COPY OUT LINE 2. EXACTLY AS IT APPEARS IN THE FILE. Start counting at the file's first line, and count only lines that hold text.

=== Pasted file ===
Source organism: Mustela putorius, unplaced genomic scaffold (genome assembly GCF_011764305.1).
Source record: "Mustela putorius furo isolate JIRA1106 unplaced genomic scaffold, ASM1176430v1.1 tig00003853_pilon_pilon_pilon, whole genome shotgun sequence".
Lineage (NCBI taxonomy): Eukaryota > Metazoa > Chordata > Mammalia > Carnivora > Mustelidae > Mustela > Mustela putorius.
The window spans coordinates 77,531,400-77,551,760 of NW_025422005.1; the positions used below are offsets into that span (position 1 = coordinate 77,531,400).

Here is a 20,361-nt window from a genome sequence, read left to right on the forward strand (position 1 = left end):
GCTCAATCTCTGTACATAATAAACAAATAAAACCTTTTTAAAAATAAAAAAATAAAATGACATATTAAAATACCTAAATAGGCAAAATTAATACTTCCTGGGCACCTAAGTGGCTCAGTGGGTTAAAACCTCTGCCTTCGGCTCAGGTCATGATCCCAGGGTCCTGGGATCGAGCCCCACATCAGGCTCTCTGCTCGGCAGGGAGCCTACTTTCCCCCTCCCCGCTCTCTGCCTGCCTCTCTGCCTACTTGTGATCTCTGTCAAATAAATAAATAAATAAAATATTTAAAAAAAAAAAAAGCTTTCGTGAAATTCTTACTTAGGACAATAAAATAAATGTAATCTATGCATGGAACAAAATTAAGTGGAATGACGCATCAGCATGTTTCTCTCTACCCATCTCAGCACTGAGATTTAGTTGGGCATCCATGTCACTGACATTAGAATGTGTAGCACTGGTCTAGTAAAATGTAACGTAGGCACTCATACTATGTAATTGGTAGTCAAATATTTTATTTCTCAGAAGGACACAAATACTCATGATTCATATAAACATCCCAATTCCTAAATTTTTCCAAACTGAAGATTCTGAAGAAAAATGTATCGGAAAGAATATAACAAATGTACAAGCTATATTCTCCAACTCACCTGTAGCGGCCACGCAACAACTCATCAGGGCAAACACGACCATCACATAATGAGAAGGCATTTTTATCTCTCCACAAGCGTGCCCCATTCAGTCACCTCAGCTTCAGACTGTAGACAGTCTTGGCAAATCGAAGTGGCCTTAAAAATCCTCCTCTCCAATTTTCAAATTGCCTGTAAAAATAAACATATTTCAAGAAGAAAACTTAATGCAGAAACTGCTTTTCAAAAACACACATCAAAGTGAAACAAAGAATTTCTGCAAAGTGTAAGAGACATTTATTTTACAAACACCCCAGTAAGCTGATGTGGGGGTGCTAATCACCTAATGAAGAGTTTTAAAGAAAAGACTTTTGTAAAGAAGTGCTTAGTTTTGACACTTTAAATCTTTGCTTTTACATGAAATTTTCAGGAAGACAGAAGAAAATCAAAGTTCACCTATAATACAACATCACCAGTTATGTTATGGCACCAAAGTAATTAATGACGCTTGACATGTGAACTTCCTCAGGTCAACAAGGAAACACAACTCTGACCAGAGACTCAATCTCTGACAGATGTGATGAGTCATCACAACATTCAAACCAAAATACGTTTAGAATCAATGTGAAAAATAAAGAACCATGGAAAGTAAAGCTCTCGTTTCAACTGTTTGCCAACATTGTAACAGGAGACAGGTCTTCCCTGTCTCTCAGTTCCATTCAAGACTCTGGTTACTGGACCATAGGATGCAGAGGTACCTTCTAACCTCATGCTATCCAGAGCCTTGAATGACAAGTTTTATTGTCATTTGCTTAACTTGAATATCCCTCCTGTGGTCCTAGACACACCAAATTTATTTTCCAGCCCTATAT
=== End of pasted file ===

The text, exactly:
Source record: "Mustela putorius furo isolate JIRA1106 unplaced genomic scaffold, ASM1176430v1.1 tig00003853_pilon_pilon_pilon, whole genome shotgun sequence".